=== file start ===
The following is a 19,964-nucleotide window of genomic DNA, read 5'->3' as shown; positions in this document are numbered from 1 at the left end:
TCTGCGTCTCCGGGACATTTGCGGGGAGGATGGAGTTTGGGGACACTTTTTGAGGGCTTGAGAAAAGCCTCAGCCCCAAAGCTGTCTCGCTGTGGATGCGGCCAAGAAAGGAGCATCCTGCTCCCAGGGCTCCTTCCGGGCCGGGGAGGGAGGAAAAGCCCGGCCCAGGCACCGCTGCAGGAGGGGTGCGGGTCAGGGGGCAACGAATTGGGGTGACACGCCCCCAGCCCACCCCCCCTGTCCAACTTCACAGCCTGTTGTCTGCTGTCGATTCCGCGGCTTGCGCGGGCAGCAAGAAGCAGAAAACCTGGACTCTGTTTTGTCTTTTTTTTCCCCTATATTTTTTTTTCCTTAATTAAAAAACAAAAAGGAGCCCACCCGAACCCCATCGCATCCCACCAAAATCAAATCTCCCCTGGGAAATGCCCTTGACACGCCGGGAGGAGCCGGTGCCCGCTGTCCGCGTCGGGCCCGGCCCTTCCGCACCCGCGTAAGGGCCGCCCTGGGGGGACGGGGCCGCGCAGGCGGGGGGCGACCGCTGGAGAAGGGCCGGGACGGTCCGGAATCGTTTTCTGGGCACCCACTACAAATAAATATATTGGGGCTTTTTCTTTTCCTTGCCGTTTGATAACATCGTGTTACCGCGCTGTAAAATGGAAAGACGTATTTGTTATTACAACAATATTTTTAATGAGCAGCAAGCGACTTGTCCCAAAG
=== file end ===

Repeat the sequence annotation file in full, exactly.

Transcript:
The following is a 19,964-nucleotide window of genomic DNA, read 5'->3' as shown; positions in this document are numbered from 1 at the left end:
TCTGCGTCTCCGGGACATTTGCGGGGAGGATGGAGTTTGGGGACACTTTTTGAGGGCTTGAGAAAAGCCTCAGCCCCAAAGCTGTCTCGCTGTGGATGCGGCCAAGAAAGGAGCATCCTGCTCCCAGGGCTCCTTCCGGGCCGGGGAGGGAGGAAAAGCCCGGCCCAGGCACCGCTGCAGGAGGGGTGCGGGTCAGGGGGCAACGAATTGGGGTGACACGCCCCCAGCCCACCCCCCCTGTCCAACTTCACAGCCTGTTGTCTGCTGTCGATTCCGCGGCTTGCGCGGGCAGCAAGAAGCAGAAAACCTGGACTCTGTTTTGTCTTTTTTTTCCCCTATATTTTTTTTTCCTTAATTAAAAAACAAAAAGGAGCCCACCCGAACCCCATCGCATCCCACCAAAATCAAATCTCCCCTGGGAAATGCCCTTGACACGCCGGGAGGAGCCGGTGCCCGCTGTCCGCGTCGGGCCCGGCCCTTCCGCACCCGCGTAAGGGCCGCCCTGGGGGGACGGGGCCGCGCAGGCGGGGGGCGACCGCTGGAGAAGGGCCGGGACGGTCCGGAATCGTTTTCTGGGCACCCACTACAAATAAATATATTGGGGCTTTTTCTTTTCCTTGCCGTTTGATAACATCGTGTTACCGCGCTGTAAAATGGAAAGACGTATTTGTTATTACAACAATATTTTTAATGAGCAGCAAGCGACTTGTCCCAAAG